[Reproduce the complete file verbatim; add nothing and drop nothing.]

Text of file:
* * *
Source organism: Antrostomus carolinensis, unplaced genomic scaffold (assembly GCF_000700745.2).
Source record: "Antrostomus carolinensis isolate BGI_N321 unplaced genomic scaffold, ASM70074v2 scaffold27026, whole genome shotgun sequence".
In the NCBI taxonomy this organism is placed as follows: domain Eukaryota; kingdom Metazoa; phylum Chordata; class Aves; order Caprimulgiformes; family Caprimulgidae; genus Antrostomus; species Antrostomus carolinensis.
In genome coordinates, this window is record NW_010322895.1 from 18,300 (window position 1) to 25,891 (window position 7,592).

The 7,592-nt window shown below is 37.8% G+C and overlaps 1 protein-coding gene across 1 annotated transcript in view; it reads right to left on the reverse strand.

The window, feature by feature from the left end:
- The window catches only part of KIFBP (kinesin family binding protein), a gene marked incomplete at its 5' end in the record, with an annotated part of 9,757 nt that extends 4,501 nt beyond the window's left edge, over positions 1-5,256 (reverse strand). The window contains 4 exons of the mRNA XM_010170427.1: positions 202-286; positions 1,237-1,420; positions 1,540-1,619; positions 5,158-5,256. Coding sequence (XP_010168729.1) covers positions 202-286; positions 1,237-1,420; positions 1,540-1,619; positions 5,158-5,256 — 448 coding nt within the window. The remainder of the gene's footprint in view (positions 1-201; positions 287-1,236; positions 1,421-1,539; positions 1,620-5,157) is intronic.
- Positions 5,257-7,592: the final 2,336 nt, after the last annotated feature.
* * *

Source organism: Antrostomus carolinensis, unplaced genomic scaffold (assembly GCF_000700745.2).
Source record: "Antrostomus carolinensis isolate BGI_N321 unplaced genomic scaffold, ASM70074v2 scaffold27026, whole genome shotgun sequence".
In the NCBI taxonomy this organism is placed as follows: domain Eukaryota; kingdom Metazoa; phylum Chordata; class Aves; order Caprimulgiformes; family Caprimulgidae; genus Antrostomus; species Antrostomus carolinensis.
In genome coordinates, this window is record NW_010322895.1 from 18,300 (window position 1) to 25,891 (window position 7,592).

The 7,592-nt window shown below is 37.8% G+C and overlaps 1 protein-coding gene across 1 annotated transcript in view; it reads right to left on the reverse strand.

The window, feature by feature from the left end:
- The window catches only part of KIFBP (kinesin family binding protein), a gene marked incomplete at its 5' end in the record, with an annotated part of 9,757 nt that extends 4,501 nt beyond the window's left edge, over positions 1-5,256 (reverse strand). The window contains 4 exons of the mRNA XM_010170427.1: positions 202-286; positions 1,237-1,420; positions 1,540-1,619; positions 5,158-5,256. Coding sequence (XP_010168729.1) covers positions 202-286; positions 1,237-1,420; positions 1,540-1,619; positions 5,158-5,256 — 448 coding nt within the window. The remainder of the gene's footprint in view (positions 1-201; positions 287-1,236; positions 1,421-1,539; positions 1,620-5,157) is intronic.
- Positions 5,257-7,592: the final 2,336 nt, after the last annotated feature.